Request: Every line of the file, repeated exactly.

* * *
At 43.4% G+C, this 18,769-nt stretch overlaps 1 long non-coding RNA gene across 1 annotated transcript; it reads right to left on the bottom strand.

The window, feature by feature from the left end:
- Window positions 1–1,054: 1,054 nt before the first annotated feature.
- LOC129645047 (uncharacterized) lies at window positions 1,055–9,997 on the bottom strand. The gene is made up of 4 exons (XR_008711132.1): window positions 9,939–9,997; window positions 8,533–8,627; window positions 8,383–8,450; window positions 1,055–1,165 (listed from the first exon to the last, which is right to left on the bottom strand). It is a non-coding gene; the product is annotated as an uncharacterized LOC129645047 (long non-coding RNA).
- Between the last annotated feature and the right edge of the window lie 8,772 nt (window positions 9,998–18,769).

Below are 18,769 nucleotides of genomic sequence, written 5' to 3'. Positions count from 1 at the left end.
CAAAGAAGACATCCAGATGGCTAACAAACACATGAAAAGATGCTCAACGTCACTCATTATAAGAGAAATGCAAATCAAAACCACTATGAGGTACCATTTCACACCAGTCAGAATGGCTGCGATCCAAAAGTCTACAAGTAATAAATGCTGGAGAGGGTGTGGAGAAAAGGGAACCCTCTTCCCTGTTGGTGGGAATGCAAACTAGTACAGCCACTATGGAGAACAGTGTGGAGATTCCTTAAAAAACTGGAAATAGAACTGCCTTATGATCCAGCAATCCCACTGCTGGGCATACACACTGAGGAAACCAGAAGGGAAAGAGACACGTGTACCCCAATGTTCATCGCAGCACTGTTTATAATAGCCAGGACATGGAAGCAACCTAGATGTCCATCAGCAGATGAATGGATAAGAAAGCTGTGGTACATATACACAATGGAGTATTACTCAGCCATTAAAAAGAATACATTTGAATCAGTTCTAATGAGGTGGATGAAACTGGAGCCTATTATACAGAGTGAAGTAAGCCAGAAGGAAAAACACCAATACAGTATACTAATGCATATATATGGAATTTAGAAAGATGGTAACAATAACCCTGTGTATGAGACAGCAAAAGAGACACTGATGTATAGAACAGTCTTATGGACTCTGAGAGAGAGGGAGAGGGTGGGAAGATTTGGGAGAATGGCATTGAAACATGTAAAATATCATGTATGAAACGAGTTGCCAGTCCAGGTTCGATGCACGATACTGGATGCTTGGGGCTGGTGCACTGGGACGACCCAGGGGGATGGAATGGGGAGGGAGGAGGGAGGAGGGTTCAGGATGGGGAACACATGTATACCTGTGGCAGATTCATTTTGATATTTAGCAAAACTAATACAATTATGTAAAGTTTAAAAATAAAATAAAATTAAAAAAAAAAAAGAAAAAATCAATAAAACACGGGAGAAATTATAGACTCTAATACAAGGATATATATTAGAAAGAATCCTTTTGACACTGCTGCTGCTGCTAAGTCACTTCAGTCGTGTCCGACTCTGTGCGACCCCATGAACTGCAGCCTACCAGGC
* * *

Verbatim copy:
At 43.4% G+C, this 18,769-nt stretch overlaps 1 long non-coding RNA gene across 1 annotated transcript; it reads right to left on the bottom strand.

The window, feature by feature from the left end:
- Window positions 1–1,054: 1,054 nt before the first annotated feature.
- LOC129645047 (uncharacterized) lies at window positions 1,055–9,997 on the bottom strand. The gene is made up of 4 exons (XR_008711132.1): window positions 9,939–9,997; window positions 8,533–8,627; window positions 8,383–8,450; window positions 1,055–1,165 (listed from the first exon to the last, which is right to left on the bottom strand). It is a non-coding gene; the product is annotated as an uncharacterized LOC129645047 (long non-coding RNA).
- Between the last annotated feature and the right edge of the window lie 8,772 nt (window positions 9,998–18,769).

Below are 18,769 nucleotides of genomic sequence, written 5' to 3'. Positions count from 1 at the left end.
CAAAGAAGACATCCAGATGGCTAACAAACACATGAAAAGATGCTCAACGTCACTCATTATAAGAGAAATGCAAATCAAAACCACTATGAGGTACCATTTCACACCAGTCAGAATGGCTGCGATCCAAAAGTCTACAAGTAATAAATGCTGGAGAGGGTGTGGAGAAAAGGGAACCCTCTTCCCTGTTGGTGGGAATGCAAACTAGTACAGCCACTATGGAGAACAGTGTGGAGATTCCTTAAAAAACTGGAAATAGAACTGCCTTATGATCCAGCAATCCCACTGCTGGGCATACACACTGAGGAAACCAGAAGGGAAAGAGACACGTGTACCCCAATGTTCATCGCAGCACTGTTTATAATAGCCAGGACATGGAAGCAACCTAGATGTCCATCAGCAGATGAATGGATAAGAAAGCTGTGGTACATATACACAATGGAGTATTACTCAGCCATTAAAAAGAATACATTTGAATCAGTTCTAATGAGGTGGATGAAACTGGAGCCTATTATACAGAGTGAAGTAAGCCAGAAGGAAAAACACCAATACAGTATACTAATGCATATATATGGAATTTAGAAAGATGGTAACAATAACCCTGTGTATGAGACAGCAAAAGAGACACTGATGTATAGAACAGTCTTATGGACTCTGAGAGAGAGGGAGAGGGTGGGAAGATTTGGGAGAATGGCATTGAAACATGTAAAATATCATGTATGAAACGAGTTGCCAGTCCAGGTTCGATGCACGATACTGGATGCTTGGGGCTGGTGCACTGGGACGACCCAGGGGGATGGAATGGGGAGGGAGGAGGGAGGAGGGTTCAGGATGGGGAACACATGTATACCTGTGGCAGATTCATTTTGATATTTAGCAAAACTAATACAATTATGTAAAGTTTAAAAATAAAATAAAATTAAAAAAAAAAAAGAAAAAATCAATAAAACACGGGAGAAATTATAGACTCTAATACAAGGATATATATTAGAAAGAATCCTTTTGACACTGCTGCTGCTGCTAAGTCACTTCAGTCGTGTCCGACTCTGTGCGACCCCATGAACTGCAGCCTACCAGGC